Prostate, Epithelium - Hyperplasia

Image of epithelial hyperplasia in the prostate from a male F344/N rat in a chronic study
Prostate, Epithelium - Hyperplasia. Epithelial hyperplasia of the prostate in a male F344/N rat from a chronic study.
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Image of epithelial hyperplasia in the prostate from a male F344/N rat in a chronic study
Prostate, Epithelium - Hyperplasia. Higher magnification of Figure 1. Proliferative epithelial cells have formed a thickened lining of the affected acini, and there is evidence of associated apoptosis (arrows) in a male F344/N rat from a chronic study.
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Image of epithelial hyperplasia in the prostate from a male F344/N rat in a chronic study
Prostate, Epithelium - Hyperplasia. Proliferative epithelial cells fill an acinus with multilocular areas of secretion in a male F344/N rat from a chronic study.
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Image of epithelial hyperplasia in the prostate from a male F344/N rat in a chronic study
Prostate, Epithelium - Hyperplasia. Higher magnification of Figure 3. Epithelial hyperplasia of the prostate in a male F344/N rat from a chronic study.
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Image of epithelial hyperplasia in the prostate from a male TRAMP mouse in an acute study
Prostate, Epithelium - Hyperplasia. Arrows indicate multiple areas of hyperplasia from a male TRAMP mouse in a 1-month study.
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comment:

Hyperplasia is characterized by an increased number of epithelial acinar lining cells that typically project into the acinar lumen. Hyperplasia typically affects one to three contiguous acini, and the lining cells may almost completely fill the acinar lumen but do not compress contiguous acini. The hyperplastic cells range from cuboidal to tall columnar and in the rat usually have a granular eosinophilic cytoplasm. There may be a multilocular appearance when there are multiple isolated areas of secretion ( Figure 3image opens in a pop-up window and Figure 4image opens in a pop-up window ). As the hyperplastic cells pile up, some undergo degeneration and necrosis or apoptosis (arrow, Figure 2image opens in a pop-up window ). Subcutaneous administration of the α-androgenic agonist phenylephrine in rats induces prostatic hyperplasia characterized by piling up of epithelial cells, with papillary and cribriform patterns and budding out. Spontaneous age-dependent overgrowth of cells, consistent with hyperplasia, in the dorsal and ventral lobes of prostate in old brown Norway rats has been reported. Prostatic hyperplasia is seen in aging animals and can involve any lobe. Distinction from prostatic adenoma is based largely on compression of contiguous acini by an expanding and relatively discrete epithelial proliferation filling acini. By way of contrast, the prostatic hyperplasia seen in the TRAMP mouse consists of piling up of hyperbasophilic cells (arrows, Figure 5image opens in a pop-up window ). In the TRAMP mouse these are considered prostatic intraepithelial neoplasia lesions by some investigators.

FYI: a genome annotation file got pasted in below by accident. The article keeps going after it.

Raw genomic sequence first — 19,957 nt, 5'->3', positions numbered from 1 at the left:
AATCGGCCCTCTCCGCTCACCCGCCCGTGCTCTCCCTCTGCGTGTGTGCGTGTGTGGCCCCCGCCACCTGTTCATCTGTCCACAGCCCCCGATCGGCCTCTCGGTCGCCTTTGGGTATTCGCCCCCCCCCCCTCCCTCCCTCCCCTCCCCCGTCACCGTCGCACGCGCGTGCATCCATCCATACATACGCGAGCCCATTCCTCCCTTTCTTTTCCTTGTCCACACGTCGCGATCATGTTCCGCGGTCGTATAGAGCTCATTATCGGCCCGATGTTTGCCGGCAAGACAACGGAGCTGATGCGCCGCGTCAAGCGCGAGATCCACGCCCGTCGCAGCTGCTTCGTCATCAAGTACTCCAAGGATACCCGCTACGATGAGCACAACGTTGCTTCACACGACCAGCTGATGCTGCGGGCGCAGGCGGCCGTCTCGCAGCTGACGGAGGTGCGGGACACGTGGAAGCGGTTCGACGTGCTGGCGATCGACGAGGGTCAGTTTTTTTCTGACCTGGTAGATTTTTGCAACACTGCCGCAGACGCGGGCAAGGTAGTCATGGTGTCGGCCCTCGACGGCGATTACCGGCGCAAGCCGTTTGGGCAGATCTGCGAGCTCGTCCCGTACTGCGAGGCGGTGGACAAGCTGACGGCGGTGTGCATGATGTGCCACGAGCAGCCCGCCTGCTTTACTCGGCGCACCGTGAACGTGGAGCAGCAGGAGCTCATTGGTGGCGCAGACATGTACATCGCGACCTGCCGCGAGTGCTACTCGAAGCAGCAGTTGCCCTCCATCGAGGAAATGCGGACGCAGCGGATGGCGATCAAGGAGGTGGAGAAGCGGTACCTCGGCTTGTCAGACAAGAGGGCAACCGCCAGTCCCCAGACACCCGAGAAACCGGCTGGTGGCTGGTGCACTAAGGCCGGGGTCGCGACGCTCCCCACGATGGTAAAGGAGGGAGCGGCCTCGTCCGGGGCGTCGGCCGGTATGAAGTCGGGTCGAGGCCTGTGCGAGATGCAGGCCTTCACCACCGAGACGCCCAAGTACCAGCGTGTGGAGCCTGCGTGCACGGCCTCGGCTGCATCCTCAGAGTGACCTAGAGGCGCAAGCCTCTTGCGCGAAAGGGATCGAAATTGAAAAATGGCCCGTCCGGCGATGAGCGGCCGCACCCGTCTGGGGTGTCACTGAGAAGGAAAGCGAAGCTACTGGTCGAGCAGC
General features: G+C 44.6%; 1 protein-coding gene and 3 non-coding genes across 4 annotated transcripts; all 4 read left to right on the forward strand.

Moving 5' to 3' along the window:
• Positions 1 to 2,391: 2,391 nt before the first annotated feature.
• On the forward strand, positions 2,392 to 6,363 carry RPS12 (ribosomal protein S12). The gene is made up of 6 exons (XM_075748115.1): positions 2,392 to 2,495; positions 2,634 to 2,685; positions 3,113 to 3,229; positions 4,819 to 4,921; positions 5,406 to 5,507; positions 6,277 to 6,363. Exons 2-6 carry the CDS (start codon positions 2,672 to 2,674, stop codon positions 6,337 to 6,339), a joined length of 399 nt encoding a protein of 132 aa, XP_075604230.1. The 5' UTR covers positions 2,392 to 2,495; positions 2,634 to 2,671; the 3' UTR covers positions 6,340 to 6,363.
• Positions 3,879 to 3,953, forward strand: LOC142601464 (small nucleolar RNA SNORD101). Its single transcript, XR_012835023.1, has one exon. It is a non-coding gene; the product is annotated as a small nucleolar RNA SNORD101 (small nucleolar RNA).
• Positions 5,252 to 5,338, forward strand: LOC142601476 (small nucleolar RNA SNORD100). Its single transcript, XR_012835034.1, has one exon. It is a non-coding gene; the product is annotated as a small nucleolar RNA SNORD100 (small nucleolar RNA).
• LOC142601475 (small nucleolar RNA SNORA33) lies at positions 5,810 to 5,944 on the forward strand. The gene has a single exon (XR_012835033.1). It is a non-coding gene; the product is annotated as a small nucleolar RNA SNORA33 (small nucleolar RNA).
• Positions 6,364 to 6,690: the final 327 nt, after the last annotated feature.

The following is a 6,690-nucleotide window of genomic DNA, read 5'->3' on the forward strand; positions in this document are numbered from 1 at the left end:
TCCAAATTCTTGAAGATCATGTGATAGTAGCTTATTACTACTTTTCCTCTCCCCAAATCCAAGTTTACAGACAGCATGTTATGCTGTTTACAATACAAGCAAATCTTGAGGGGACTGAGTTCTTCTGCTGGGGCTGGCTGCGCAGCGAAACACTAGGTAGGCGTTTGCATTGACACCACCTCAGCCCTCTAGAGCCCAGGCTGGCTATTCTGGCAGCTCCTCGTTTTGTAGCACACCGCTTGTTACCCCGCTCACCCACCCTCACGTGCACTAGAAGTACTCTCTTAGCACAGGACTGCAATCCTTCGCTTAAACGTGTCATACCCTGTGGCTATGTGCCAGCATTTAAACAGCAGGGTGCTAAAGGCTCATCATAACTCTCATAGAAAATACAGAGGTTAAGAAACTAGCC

recommendation:

The distribution of hyperplasia should be recorded, along with the severity of this lesion. The affected lobe(s) should be identified if possible and indicated in the tissue identification (e.g., prostate, ventral lobe, epithelium hyperplasia, mild). If paired lobes are affected, the diagnosis should be qualified as bilateral and the severity score determined by the more severely affected lobe. Any potentially treatment-related increase in hyperplasia should be documented in the pathology narrative and correlated with related changes in other reproductive and endocrine tissues.

references:

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Suwa T, Nyska A, Haseman JK, Mahler JF, Maronpot RR. 2002. Spontaneous lesions in control B6C3F1 mice and recommended sectioning of male accessory sex organs. Toxicol Pathol 30(2):228-234.
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Tam NN, Nyska A, Maronpot RR, Kissling G, Lomnitski L, Suttie A, Bakshi S, Bergman M, Grossman S, Ho SM. 2006. Differential attenuation of oxidative/nitrosative injuries in early prostatic neoplastic lesions in TRAMP mice by dietary antioxidants. Prostate 66:57-69.
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